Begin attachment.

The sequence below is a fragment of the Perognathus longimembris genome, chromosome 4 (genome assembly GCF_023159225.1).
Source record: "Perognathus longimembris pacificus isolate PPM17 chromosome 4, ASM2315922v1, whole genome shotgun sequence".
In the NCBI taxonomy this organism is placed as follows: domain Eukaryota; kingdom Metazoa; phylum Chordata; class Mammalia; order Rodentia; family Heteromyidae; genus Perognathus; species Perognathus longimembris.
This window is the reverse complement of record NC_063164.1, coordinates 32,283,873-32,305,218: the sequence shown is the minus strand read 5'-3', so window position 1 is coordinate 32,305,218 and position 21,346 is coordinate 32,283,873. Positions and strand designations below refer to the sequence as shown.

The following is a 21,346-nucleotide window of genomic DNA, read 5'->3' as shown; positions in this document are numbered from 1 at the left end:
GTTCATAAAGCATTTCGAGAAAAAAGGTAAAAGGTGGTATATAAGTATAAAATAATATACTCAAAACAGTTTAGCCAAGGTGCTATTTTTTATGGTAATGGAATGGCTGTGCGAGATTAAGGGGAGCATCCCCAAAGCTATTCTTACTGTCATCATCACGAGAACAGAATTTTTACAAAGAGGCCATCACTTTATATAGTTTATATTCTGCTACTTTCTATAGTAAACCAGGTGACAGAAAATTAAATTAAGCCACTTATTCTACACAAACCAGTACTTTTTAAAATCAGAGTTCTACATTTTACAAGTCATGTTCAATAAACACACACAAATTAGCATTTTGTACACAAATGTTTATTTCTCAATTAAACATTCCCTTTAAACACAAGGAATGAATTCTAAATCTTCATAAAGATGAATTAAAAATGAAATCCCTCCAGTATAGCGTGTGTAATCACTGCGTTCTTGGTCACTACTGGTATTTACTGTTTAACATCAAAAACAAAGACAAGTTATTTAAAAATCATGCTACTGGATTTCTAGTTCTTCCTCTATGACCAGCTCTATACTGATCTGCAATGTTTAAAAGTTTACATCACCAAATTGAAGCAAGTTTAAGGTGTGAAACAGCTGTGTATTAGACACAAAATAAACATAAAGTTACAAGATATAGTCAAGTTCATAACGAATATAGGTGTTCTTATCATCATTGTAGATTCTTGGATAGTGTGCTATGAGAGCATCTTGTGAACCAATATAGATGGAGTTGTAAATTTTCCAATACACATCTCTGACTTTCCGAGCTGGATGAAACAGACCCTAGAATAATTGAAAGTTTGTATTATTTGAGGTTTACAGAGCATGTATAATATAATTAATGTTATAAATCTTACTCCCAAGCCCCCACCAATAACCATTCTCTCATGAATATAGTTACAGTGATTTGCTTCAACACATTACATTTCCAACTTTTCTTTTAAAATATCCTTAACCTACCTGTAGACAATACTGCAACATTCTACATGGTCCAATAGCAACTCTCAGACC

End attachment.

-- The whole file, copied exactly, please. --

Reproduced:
The sequence below is a fragment of the Perognathus longimembris genome, chromosome 4 (genome assembly GCF_023159225.1).
Source record: "Perognathus longimembris pacificus isolate PPM17 chromosome 4, ASM2315922v1, whole genome shotgun sequence".
In the NCBI taxonomy this organism is placed as follows: domain Eukaryota; kingdom Metazoa; phylum Chordata; class Mammalia; order Rodentia; family Heteromyidae; genus Perognathus; species Perognathus longimembris.
This window is the reverse complement of record NC_063164.1, coordinates 32,283,873-32,305,218: the sequence shown is the minus strand read 5'-3', so window position 1 is coordinate 32,305,218 and position 21,346 is coordinate 32,283,873. Positions and strand designations below refer to the sequence as shown.

The following is a 21,346-nucleotide window of genomic DNA, read 5'->3' as shown; positions in this document are numbered from 1 at the left end:
GTTCATAAAGCATTTCGAGAAAAAAGGTAAAAGGTGGTATATAAGTATAAAATAATATACTCAAAACAGTTTAGCCAAGGTGCTATTTTTTATGGTAATGGAATGGCTGTGCGAGATTAAGGGGAGCATCCCCAAAGCTATTCTTACTGTCATCATCACGAGAACAGAATTTTTACAAAGAGGCCATCACTTTATATAGTTTATATTCTGCTACTTTCTATAGTAAACCAGGTGACAGAAAATTAAATTAAGCCACTTATTCTACACAAACCAGTACTTTTTAAAATCAGAGTTCTACATTTTACAAGTCATGTTCAATAAACACACACAAATTAGCATTTTGTACACAAATGTTTATTTCTCAATTAAACATTCCCTTTAAACACAAGGAATGAATTCTAAATCTTCATAAAGATGAATTAAAAATGAAATCCCTCCAGTATAGCGTGTGTAATCACTGCGTTCTTGGTCACTACTGGTATTTACTGTTTAACATCAAAAACAAAGACAAGTTATTTAAAAATCATGCTACTGGATTTCTAGTTCTTCCTCTATGACCAGCTCTATACTGATCTGCAATGTTTAAAAGTTTACATCACCAAATTGAAGCAAGTTTAAGGTGTGAAACAGCTGTGTATTAGACACAAAATAAACATAAAGTTACAAGATATAGTCAAGTTCATAACGAATATAGGTGTTCTTATCATCATTGTAGATTCTTGGATAGTGTGCTATGAGAGCATCTTGTGAACCAATATAGATGGAGTTGTAAATTTTCCAATACACATCTCTGACTTTCCGAGCTGGATGAAACAGACCCTAGAATAATTGAAAGTTTGTATTATTTGAGGTTTACAGAGCATGTATAATATAATTAATGTTATAAATCTTACTCCCAAGCCCCCACCAATAACCATTCTCTCATGAATATAGTTACAGTGATTTGCTTCAACACATTACATTTCCAACTTTTCTTTTAAAATATCCTTAACCTACCTGTAGACAATACTGCAACATTCTACATGGTCCAATAGCAACTCTCAGACC